Many organizations have embarked on a digital transformation journey, and are looking to reduce costs, provide additional services to business users, and reduce time to get tasks done. One simple action to help with this is to provide self-service capabilities to business users and let them do the work themselves. That, however, introduces a whole new set of challenges.
What is self-service?
A number of years ago I worked for a company that implemented a “Rapid Purchase Program” for IT. The process was simple: employees purchased what they needed, paid with their credit card, then expensed it. It was a simple and effective self-service solution.
Since then, many organizations have wised up that they need some kind of corporate oversight, in order to allow business users to carry out tasks themselves, yet ensure that corporate security is adhered to, regulatory compliance is met, and that there is a full audit and analytics capabilities for the tasks occurring within the company.
The bottom line is don’t confuse self-service with shadow IT, or with a “do what you want” culture. Self-service is really about the company providing employees with the tools and services they need in order to be able to do their job effectively.
Why is self-service important?
There are several trends we are seeing in the market, which are helping shape the approach that organizations are taking.
The first trend is a significant increase in the volume of data that organizations want to transfer. The analyst firm IDC estimates that 43 zettabytes (ZB) of data were created in 2019, and only 12% of that volume was original data. This means that 38ZB of data was created through replication and distribution. The enterprise accounts for 52% of the total datasphere, so we estimate that about 20ZB of enterprise data are being replicated, exchanged, and distributed annually.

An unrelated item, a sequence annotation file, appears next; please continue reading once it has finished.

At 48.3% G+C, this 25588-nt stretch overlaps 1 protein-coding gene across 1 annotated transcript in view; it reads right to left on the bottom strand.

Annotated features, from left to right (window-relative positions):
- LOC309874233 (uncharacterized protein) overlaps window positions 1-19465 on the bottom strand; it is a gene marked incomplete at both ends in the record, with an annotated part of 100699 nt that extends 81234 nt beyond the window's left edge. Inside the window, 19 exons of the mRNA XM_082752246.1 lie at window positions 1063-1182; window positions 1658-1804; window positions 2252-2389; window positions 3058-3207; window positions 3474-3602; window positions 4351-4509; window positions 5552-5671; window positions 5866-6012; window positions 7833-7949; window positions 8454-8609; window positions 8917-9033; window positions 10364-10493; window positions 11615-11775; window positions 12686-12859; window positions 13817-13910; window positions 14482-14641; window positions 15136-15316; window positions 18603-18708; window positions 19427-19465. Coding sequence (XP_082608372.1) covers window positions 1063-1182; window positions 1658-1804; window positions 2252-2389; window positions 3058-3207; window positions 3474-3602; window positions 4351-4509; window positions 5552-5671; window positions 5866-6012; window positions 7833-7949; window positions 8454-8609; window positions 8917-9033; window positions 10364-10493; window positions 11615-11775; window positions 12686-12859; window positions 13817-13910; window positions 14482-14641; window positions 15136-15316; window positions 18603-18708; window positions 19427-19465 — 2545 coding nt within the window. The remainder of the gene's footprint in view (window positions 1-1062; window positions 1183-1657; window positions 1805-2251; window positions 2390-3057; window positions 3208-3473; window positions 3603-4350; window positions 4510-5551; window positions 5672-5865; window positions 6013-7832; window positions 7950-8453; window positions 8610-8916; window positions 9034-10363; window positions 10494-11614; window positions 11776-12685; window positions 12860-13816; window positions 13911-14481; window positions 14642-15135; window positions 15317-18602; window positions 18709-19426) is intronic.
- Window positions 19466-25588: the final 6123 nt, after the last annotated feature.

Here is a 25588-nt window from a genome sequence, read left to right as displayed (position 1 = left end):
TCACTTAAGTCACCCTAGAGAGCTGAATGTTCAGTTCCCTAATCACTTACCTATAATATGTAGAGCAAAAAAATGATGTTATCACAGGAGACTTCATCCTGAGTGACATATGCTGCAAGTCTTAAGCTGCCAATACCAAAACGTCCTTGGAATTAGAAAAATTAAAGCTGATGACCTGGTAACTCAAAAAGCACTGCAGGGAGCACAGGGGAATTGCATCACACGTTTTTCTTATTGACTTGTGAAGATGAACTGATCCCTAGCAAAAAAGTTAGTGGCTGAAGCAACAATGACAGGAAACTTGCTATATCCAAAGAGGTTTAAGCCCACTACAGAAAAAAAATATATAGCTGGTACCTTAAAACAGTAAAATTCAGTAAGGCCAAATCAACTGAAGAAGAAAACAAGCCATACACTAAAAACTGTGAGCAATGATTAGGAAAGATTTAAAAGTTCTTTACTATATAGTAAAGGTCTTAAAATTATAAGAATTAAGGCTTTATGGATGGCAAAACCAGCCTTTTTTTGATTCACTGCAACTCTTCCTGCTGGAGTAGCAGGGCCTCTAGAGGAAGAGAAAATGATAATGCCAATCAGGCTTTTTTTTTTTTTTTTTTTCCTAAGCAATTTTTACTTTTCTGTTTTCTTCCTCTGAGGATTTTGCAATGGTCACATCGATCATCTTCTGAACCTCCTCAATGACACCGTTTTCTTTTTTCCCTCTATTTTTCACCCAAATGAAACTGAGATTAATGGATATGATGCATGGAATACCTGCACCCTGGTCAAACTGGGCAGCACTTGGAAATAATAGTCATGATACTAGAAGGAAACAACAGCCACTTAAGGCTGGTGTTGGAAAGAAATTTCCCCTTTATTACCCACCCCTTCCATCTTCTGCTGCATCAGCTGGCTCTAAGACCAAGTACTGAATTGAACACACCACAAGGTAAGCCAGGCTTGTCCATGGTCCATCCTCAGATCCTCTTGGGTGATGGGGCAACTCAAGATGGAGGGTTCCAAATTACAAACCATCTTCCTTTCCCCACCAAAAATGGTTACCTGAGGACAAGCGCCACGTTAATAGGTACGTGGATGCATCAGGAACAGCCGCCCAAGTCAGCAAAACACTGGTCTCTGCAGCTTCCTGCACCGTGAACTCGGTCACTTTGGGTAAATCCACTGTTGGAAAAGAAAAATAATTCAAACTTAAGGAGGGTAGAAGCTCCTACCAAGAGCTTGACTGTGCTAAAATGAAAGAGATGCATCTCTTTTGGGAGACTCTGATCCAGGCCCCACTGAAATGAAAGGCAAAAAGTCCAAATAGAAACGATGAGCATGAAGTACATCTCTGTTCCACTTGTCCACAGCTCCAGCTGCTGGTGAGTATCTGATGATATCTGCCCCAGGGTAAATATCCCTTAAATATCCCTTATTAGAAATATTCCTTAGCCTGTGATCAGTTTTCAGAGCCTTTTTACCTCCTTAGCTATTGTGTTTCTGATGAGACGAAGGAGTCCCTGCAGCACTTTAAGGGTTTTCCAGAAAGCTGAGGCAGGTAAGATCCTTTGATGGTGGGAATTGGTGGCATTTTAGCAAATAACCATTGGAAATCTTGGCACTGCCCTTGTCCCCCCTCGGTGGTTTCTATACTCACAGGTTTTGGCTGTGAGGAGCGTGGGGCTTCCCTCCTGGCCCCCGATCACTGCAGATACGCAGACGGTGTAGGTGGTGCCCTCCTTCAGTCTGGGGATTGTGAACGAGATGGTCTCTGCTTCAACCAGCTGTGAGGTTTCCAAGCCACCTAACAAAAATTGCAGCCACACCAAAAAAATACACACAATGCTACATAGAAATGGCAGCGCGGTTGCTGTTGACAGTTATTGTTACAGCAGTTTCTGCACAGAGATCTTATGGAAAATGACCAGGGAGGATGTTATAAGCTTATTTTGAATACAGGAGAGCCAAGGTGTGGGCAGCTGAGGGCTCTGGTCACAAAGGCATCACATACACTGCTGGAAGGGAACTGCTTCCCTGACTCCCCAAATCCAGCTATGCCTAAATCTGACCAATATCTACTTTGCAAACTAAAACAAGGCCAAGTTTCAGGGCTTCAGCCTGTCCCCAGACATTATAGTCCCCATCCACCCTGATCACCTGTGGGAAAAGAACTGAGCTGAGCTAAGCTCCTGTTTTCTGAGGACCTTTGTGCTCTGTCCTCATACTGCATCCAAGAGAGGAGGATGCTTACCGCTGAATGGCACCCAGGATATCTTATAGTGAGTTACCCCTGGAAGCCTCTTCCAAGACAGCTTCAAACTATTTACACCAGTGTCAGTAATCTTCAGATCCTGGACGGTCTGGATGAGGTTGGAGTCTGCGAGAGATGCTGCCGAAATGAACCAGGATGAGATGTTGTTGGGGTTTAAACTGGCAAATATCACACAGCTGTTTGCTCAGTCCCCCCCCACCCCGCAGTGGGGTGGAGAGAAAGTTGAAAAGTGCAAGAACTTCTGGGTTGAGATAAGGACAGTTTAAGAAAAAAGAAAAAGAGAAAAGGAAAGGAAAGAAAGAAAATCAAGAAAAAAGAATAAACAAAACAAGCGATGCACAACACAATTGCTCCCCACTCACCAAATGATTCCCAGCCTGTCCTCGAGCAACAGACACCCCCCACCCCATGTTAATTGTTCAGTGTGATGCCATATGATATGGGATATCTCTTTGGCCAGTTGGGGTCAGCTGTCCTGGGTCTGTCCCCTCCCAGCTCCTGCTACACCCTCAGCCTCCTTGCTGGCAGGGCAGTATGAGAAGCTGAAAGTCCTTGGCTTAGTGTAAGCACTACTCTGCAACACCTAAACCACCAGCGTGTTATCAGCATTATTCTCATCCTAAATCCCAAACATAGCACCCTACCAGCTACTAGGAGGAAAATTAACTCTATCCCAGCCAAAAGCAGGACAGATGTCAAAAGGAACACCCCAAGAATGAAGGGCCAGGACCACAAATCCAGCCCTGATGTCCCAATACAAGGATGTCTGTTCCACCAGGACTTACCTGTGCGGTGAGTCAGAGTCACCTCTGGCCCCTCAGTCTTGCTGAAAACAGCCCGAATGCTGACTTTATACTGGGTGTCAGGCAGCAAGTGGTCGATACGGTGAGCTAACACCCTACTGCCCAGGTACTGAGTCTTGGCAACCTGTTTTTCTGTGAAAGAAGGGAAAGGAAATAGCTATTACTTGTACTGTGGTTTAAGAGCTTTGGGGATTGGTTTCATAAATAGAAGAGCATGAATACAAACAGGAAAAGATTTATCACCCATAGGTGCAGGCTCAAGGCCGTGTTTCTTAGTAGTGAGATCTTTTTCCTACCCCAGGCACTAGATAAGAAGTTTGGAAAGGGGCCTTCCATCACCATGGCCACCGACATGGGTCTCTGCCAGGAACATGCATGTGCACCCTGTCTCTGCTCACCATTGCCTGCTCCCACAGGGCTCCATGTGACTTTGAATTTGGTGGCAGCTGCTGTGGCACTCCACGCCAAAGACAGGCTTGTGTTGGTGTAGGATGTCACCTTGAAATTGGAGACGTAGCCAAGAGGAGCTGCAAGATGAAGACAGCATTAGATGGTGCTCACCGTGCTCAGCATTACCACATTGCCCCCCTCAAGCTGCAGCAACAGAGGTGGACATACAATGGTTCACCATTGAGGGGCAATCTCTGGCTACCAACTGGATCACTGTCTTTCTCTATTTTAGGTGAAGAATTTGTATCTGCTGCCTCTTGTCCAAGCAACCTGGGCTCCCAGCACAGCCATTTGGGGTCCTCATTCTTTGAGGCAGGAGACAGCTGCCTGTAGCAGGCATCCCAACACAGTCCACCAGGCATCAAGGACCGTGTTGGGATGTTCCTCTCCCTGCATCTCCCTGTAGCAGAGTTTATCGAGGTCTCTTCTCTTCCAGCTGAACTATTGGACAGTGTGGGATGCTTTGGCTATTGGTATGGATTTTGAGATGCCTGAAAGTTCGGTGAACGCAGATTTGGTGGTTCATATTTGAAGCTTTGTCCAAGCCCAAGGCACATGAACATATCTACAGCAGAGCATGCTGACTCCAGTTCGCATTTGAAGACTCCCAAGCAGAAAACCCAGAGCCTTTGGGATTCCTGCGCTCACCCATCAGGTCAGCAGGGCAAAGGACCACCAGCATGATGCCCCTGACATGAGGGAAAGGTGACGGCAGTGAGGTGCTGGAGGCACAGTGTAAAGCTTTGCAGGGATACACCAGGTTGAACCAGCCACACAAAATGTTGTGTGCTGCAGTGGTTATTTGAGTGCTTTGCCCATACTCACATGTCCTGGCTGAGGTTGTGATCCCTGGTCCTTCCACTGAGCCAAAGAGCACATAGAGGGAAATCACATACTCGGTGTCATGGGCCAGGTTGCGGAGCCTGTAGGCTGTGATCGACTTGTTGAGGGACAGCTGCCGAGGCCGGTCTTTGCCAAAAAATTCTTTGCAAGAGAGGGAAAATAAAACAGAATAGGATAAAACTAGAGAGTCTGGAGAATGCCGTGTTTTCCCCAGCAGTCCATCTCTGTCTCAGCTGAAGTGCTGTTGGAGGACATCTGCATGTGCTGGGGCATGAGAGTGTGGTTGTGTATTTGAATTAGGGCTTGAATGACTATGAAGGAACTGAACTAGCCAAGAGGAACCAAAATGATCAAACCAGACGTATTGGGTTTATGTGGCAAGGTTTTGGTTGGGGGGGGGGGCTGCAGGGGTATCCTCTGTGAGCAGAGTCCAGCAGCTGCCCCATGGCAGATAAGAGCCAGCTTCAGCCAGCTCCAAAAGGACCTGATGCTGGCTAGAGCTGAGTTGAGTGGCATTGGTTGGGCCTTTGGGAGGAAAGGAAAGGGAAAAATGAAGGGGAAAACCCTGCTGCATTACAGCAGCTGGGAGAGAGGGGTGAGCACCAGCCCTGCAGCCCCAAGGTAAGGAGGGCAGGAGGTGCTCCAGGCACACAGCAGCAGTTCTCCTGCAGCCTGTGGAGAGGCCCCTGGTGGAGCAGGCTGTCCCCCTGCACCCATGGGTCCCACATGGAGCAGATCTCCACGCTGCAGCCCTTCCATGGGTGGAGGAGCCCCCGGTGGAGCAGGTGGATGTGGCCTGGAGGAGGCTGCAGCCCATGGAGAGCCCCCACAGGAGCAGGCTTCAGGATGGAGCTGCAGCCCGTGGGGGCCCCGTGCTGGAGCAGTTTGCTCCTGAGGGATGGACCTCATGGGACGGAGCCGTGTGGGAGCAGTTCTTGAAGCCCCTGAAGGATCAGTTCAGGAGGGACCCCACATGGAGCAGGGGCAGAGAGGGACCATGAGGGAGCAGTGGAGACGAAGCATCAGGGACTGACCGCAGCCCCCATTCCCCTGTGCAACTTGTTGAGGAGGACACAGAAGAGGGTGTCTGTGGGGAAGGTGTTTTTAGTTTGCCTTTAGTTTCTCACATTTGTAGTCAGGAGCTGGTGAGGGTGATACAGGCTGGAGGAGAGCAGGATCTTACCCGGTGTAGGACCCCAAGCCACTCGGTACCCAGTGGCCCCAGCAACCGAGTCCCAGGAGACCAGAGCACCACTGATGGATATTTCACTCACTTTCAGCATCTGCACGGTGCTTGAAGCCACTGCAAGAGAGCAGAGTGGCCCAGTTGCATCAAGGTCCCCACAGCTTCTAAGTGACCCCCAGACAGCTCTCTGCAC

A second trend is evolving user expectations. Business users often want to innovate and are looking for a secure, compliant and quick to implement a way of sharing data with 3rd parties, including intellectual property (IP), personally identifiable information (PII) or protected health information (PHI). And end consumers interacting with organizations fully expect their data to be consistent and accessible in real-time across multiple touchpoints.
A third trend is the continued squeeze on IT budgets and resources. IT organizations are constantly being asked to do more with less and are looking for ways to optimize their operations.
All of this can result in friction between IT and business users, which sometimes appear to have diverging goals. Providing self-service capabilities will provide additional autonomy to business users in order to do their job effectively, while at the same time reduce the pressure put on IT.
Self-service in the world of MFT
Managed File Transfer is all about transferring files from one location to another and making the data in the file accessible to applications, business users or consumers, both inside and outside the organizations.
Business users have a need to define what data is to be transferred, how and when it will be transferred, and who is allowed to access it. Self-service capabilities will allow them to do this themselves, rapidly, simply, and with a low risk of error. It will also allow them to view the status of transfers and take appropriate action in case of issues. If they have service level agreements to meet they will be able to get automatic notifications, and view reports on how well those SLAs are met.
By providing a self-service solution, end-users have nothing to install and configure. They simply have access to the service and depending on their rights can create and configure the transfers they need. All of the complexity and risks have been removed.